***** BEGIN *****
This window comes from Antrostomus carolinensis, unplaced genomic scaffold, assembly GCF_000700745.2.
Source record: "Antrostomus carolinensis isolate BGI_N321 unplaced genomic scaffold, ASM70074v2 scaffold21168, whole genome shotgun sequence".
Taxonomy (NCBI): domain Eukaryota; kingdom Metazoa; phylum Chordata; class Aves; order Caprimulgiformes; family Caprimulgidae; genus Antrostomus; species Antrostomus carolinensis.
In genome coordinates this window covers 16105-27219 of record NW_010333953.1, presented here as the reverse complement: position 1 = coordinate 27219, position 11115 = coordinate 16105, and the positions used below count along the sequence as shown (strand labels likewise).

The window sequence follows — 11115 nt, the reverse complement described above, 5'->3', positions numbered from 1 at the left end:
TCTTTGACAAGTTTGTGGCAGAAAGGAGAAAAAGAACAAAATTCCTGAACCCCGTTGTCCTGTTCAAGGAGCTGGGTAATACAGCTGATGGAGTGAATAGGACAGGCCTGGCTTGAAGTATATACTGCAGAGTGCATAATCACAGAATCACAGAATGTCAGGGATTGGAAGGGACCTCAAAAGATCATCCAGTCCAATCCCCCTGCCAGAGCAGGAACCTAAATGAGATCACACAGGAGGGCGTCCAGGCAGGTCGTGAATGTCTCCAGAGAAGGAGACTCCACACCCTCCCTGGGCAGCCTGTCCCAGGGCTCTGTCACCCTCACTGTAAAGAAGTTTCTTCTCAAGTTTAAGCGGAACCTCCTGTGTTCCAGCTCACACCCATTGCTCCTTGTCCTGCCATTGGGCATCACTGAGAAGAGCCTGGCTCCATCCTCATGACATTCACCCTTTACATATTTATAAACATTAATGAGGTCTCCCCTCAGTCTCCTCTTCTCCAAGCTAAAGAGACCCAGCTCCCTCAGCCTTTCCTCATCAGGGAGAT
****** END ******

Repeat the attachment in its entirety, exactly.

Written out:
This window comes from Antrostomus carolinensis, unplaced genomic scaffold, assembly GCF_000700745.2.
Source record: "Antrostomus carolinensis isolate BGI_N321 unplaced genomic scaffold, ASM70074v2 scaffold21168, whole genome shotgun sequence".
Taxonomy (NCBI): domain Eukaryota; kingdom Metazoa; phylum Chordata; class Aves; order Caprimulgiformes; family Caprimulgidae; genus Antrostomus; species Antrostomus carolinensis.
In genome coordinates this window covers 16105-27219 of record NW_010333953.1, presented here as the reverse complement: position 1 = coordinate 27219, position 11115 = coordinate 16105, and the positions used below count along the sequence as shown (strand labels likewise).

The window sequence follows — 11115 nt, the reverse complement described above, 5'->3', positions numbered from 1 at the left end:
TCTTTGACAAGTTTGTGGCAGAAAGGAGAAAAAGAACAAAATTCCTGAACCCCGTTGTCCTGTTCAAGGAGCTGGGTAATACAGCTGATGGAGTGAATAGGACAGGCCTGGCTTGAAGTATATACTGCAGAGTGCATAATCACAGAATCACAGAATGTCAGGGATTGGAAGGGACCTCAAAAGATCATCCAGTCCAATCCCCCTGCCAGAGCAGGAACCTAAATGAGATCACACAGGAGGGCGTCCAGGCAGGTCGTGAATGTCTCCAGAGAAGGAGACTCCACACCCTCCCTGGGCAGCCTGTCCCAGGGCTCTGTCACCCTCACTGTAAAGAAGTTTCTTCTCAAGTTTAAGCGGAACCTCCTGTGTTCCAGCTCACACCCATTGCTCCTTGTCCTGCCATTGGGCATCACTGAGAAGAGCCTGGCTCCATCCTCATGACATTCACCCTTTACATATTTATAAACATTAATGAGGTCTCCCCTCAGTCTCCTCTTCTCCAAGCTAAAGAGACCCAGCTCCCTCAGCCTTTCCTCATCAGGGAGAT